10 Years Ago
• A fresh layer of snow fell on Mt. Grant in the afternoon and the night of Friday, Oct. 5. This was the first significant snowfall for the upcoming winter season.
• A new roof was added to the Civil Air Patrol building at the airport. The new green metal roof matches the roof on the terminal building which now gives an approved appearance.
• Army Pvt. Quincy L. Johnson has graduated from basic combat training at Fort Jackson, Columbia, S.C. During the nine weeks of training, the soldier studied the Army mission, history, tradition and core values, physical fitness and received instruction and practice in basic combat skills, military weapons, chemical warfare and bayonet training. Drill and ceremony, marching, rifle marksmanship, armed and unarmed combat, map reading, field tactics, military courtesy, military justice system, basic first aid, foot marches and field training exercises. Private Johnson is the son of Doreena Johnson and grandson of Nenfa Johnson, both of Schurz. He is a 2006 graduate of Lyon County High School, Yerington.
20 Years Ago
• Action in Hawthorne was centered at the entrances of the industrial and ordnance areas of the Hawthorne Ammunition Depot where members of the Operating Engineers Local Union #3 were on strike. This was the first time that the union went on strike at the depot since a private contractor took over the operation of the base in December 1980.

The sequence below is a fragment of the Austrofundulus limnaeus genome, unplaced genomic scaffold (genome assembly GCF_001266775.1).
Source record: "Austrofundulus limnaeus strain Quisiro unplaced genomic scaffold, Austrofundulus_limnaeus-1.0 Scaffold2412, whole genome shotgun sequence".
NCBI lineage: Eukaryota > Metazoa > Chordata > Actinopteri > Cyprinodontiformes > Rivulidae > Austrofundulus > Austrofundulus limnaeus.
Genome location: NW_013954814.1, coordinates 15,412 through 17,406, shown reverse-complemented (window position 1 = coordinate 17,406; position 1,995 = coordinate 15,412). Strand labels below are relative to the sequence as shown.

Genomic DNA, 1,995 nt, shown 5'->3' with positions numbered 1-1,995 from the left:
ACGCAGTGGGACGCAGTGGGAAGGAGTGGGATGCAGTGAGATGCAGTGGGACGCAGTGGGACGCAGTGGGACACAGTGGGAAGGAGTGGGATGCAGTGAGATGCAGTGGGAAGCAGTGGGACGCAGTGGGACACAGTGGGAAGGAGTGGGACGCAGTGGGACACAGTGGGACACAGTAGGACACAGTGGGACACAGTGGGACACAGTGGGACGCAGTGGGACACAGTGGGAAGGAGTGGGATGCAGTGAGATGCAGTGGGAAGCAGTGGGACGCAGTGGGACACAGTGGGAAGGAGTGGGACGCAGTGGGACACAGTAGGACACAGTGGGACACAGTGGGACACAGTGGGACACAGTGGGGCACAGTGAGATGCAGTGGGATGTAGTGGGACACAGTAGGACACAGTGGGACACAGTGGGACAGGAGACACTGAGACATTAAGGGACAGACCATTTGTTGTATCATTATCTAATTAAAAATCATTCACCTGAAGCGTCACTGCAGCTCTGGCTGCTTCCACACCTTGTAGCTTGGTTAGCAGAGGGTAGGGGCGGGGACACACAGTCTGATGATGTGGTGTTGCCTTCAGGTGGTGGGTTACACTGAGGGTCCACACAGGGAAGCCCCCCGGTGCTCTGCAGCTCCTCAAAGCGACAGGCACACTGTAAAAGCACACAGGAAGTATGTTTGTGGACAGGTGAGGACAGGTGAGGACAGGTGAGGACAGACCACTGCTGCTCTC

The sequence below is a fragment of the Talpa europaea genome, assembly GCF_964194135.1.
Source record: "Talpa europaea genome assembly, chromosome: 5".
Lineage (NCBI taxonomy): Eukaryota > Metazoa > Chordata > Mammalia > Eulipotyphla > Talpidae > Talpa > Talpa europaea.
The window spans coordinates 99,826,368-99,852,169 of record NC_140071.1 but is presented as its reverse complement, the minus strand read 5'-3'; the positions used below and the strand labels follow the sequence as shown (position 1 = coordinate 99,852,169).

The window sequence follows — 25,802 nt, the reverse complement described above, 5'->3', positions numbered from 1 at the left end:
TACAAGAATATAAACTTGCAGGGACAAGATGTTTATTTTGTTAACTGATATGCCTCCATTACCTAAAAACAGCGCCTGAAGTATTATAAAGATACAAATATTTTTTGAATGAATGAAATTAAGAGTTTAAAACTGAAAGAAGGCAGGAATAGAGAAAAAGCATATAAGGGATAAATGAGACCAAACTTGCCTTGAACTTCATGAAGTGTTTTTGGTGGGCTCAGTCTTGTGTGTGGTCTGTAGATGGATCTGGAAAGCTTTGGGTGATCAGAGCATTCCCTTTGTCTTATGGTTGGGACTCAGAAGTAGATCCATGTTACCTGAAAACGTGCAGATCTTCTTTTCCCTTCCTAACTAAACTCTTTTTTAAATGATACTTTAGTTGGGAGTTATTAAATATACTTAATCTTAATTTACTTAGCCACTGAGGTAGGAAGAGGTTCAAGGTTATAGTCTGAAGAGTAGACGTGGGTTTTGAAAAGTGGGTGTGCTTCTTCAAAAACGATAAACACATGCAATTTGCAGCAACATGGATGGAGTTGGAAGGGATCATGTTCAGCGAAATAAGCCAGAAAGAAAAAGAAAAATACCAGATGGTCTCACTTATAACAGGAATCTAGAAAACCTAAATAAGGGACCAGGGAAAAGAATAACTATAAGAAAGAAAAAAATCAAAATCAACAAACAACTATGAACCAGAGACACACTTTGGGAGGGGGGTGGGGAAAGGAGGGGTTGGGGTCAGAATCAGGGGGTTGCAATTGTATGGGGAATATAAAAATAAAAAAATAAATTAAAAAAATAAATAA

• Wayne Miller, Personnel Manager of Day & Zimmermann Hawthorne Corporation, was elected Chairman of the Northern Nevada Private Industry Council. Miller had represented the Mineral County private sector businesses on the Council since 1988. He served two terms as vice-chairman and was a member of the Executive Committee.
30 Years Ago
• The MCHS Girls Volleyball Team beat Whittell 9-15, 15-3, 15-11. They traveled to Battle Mountain where they won the matches there, 16-18, 15-9 and 15-7.
• John and Yolanda Lockwood represented Mineral County High School as a cross-country running team at the Nevada Union High School Invitational meets.
• The Mineral County High School Serpents lost a football game to Battle Mountain 48-6 in a game played in Battle Mountain.
40 Years Ago